Top securities watchdog strictly limits reverse mergers

Updated: 2016-07-02 09:15

By Li Xiang(China Daily)

  Comments() Print Mail Large Medium  Small

Top securities watchdog strictly limits reverse mergers
Regulator's move on tougher code also made to prevent illegal fundraising by listed companies

China's top securities watchdog on Friday tightened regulations on reverse mergers to curb rampant speculation by shell companies and illegal fundraising.

Listed companies involved in reverse mergers must hold a news conference and accept public supervision before the resumption the share trading, the regulator said.

The regulator will also carry out on-site inspections on all companies that have disclosed their draft plans for a reverse merger.

Reverse mergers, or back-door listings, allow a private company to acquire a public shell company so that it can bypass the usually lengthy and complex process of going public.

"The regulator will impose strict regulations on reverse mergers with the focus on complete information disclosure by public companies," said Zhang Xiaojun, a spokesman for the China Securities Regulatory Commission.

The regulator's statement came after it revised the rules for major asset restructuring by listed companies last month, to better regulate back-door listings and to curb speculation surrounding shell companies.

The regulator is soliciting public opinion on the revised rules. The rules will ban listed companies from raising funds for asset restructuring and prevent those with a record of law and rule violations within the past three years from selling assets.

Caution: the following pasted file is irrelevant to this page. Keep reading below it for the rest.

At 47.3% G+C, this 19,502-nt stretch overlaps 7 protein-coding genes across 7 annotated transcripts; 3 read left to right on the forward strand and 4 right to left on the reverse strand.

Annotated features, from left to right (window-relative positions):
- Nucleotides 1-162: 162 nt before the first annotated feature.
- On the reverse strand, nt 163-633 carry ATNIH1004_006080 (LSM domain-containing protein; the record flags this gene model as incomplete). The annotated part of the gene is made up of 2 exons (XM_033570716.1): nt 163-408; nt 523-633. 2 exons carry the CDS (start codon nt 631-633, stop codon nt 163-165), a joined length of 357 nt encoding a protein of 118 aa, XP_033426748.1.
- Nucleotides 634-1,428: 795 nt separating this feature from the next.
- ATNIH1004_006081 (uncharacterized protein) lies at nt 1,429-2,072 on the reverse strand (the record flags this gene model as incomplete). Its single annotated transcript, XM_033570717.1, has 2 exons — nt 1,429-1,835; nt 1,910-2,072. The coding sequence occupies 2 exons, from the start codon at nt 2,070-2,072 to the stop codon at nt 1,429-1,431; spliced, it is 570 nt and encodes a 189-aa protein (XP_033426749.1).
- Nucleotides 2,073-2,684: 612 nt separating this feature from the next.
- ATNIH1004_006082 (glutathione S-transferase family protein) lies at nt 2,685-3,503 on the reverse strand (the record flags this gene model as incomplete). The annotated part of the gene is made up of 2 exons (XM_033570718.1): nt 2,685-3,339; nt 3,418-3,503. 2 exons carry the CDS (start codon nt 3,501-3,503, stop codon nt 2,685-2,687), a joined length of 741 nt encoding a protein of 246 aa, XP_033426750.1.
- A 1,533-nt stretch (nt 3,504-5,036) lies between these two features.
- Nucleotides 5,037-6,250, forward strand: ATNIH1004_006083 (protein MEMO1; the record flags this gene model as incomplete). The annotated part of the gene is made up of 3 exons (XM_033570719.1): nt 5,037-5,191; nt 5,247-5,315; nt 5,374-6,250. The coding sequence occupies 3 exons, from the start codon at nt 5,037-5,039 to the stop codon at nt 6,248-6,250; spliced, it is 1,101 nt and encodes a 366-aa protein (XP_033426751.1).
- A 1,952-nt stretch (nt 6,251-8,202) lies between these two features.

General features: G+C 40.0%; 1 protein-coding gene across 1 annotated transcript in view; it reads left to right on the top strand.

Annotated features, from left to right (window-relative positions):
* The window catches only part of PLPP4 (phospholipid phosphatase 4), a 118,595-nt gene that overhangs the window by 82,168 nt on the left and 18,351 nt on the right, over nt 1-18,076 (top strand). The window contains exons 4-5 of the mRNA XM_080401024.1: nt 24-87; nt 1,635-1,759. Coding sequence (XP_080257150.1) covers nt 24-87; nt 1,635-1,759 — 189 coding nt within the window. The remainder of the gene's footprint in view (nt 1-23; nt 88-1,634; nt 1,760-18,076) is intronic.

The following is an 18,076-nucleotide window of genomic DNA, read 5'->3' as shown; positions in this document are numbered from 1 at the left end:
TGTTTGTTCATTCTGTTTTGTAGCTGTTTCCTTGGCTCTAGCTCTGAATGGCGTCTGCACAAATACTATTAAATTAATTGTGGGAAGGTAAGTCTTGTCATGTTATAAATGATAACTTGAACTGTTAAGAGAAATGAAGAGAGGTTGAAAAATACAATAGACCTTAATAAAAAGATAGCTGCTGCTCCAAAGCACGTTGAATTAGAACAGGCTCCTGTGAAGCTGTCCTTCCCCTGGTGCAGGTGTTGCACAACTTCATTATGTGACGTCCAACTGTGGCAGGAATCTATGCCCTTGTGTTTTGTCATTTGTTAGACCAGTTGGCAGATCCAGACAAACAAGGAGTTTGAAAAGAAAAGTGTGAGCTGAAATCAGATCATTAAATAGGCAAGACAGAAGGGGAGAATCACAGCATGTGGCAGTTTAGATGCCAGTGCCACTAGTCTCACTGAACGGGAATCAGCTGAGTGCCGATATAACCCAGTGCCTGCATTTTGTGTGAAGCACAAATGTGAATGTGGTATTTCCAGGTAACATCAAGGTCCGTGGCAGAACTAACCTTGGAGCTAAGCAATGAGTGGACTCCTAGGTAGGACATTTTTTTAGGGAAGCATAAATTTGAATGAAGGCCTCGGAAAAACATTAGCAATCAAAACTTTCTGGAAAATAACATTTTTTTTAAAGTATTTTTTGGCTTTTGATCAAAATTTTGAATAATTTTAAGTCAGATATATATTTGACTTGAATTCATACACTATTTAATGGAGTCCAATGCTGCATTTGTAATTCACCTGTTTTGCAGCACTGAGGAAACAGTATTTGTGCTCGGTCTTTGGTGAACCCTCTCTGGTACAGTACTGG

On Friday, the regulator also reiterated its regulations for listed companies about environmental issues.

Companies that violated rules and regulations on environmental protection over the past 36 months will be banned from selling shares through initial public offerings, Zhang said.

The regulator also stepped up the requirement for information disclosure of public companies in polluting industries.

In the first half of this year, the regulator levied fines totaling 2.55 billion yuan ($383 million) for market wrongdoings, including insider trading, market manipulation, violation of information disclosure rules and fabrication of information.

On Friday, the benchmark Shanghai Composite Index rose 0.1 percent, taking this week's advance to 2.7 percent and erasing losses sparked by the United Kingdom referendum to leave the European Union.

Chinese stocks managed to cap their biggest weekly gain in a month after official manufacturing data matched forecasts and a gauge of China's services activity perked up.

Bloomberg contributed to this story.